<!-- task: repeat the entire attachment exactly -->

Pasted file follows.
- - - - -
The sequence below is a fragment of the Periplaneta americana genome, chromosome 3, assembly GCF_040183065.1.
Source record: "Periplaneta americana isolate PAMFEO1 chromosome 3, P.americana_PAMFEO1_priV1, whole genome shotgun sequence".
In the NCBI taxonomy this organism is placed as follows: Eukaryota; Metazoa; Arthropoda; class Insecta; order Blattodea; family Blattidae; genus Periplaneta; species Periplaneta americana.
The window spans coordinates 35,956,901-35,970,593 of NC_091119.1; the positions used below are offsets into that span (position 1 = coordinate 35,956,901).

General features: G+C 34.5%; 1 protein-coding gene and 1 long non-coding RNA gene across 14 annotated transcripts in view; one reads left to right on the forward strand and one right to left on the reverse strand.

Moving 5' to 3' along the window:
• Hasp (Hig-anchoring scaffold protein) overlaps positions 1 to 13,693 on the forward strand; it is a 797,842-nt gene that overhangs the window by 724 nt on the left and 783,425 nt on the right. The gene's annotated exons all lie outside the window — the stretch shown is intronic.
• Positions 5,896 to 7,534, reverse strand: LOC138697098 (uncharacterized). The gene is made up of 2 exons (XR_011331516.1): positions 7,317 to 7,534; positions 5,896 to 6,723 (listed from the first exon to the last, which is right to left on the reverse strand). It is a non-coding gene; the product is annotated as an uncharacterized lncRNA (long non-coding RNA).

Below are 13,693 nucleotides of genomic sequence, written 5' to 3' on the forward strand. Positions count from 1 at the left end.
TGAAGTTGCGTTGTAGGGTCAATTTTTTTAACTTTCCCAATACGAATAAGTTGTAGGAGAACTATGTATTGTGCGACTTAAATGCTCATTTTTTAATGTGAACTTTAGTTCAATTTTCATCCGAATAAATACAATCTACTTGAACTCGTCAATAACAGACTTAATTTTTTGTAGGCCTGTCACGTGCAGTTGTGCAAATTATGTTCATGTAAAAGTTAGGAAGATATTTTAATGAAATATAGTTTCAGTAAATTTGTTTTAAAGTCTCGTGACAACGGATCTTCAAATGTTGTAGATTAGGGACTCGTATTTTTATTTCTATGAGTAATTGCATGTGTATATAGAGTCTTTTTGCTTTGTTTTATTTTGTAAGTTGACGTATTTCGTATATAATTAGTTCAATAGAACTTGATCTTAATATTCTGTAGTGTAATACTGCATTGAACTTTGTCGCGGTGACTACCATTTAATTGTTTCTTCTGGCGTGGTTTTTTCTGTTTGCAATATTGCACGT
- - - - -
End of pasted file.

The sequence below is a fragment of the Periplaneta americana genome, chromosome 3, assembly GCF_040183065.1.
Source record: "Periplaneta americana isolate PAMFEO1 chromosome 3, P.americana_PAMFEO1_priV1, whole genome shotgun sequence".
In the NCBI taxonomy this organism is placed as follows: Eukaryota; Metazoa; Arthropoda; class Insecta; order Blattodea; family Blattidae; genus Periplaneta; species Periplaneta americana.
The window spans coordinates 35,956,901-35,970,593 of NC_091119.1; the positions used below are offsets into that span (position 1 = coordinate 35,956,901).

General features: G+C 34.5%; 1 protein-coding gene and 1 long non-coding RNA gene across 14 annotated transcripts in view; one reads left to right on the forward strand and one right to left on the reverse strand.

Moving 5' to 3' along the window:
• Hasp (Hig-anchoring scaffold protein) overlaps positions 1 to 13,693 on the forward strand; it is a 797,842-nt gene that overhangs the window by 724 nt on the left and 783,425 nt on the right. The gene's annotated exons all lie outside the window — the stretch shown is intronic.
• Positions 5,896 to 7,534, reverse strand: LOC138697098 (uncharacterized). The gene is made up of 2 exons (XR_011331516.1): positions 7,317 to 7,534; positions 5,896 to 6,723 (listed from the first exon to the last, which is right to left on the reverse strand). It is a non-coding gene; the product is annotated as an uncharacterized lncRNA (long non-coding RNA).

Below are 13,693 nucleotides of genomic sequence, written 5' to 3' on the forward strand. Positions count from 1 at the left end.
TGAAGTTGCGTTGTAGGGTCAATTTTTTTAACTTTCCCAATACGAATAAGTTGTAGGAGAACTATGTATTGTGCGACTTAAATGCTCATTTTTTAATGTGAACTTTAGTTCAATTTTCATCCGAATAAATACAATCTACTTGAACTCGTCAATAACAGACTTAATTTTTTGTAGGCCTGTCACGTGCAGTTGTGCAAATTATGTTCATGTAAAAGTTAGGAAGATATTTTAATGAAATATAGTTTCAGTAAATTTGTTTTAAAGTCTCGTGACAACGGATCTTCAAATGTTGTAGATTAGGGACTCGTATTTTTATTTCTATGAGTAATTGCATGTGTATATAGAGTCTTTTTGCTTTGTTTTATTTTGTAAGTTGACGTATTTCGTATATAATTAGTTCAATAGAACTTGATCTTAATATTCTGTAGTGTAATACTGCATTGAACTTTGTCGCGGTGACTACCATTTAATTGTTTCTTCTGGCGTGGTTTTTTCTGTTTGCAATATTGCACGT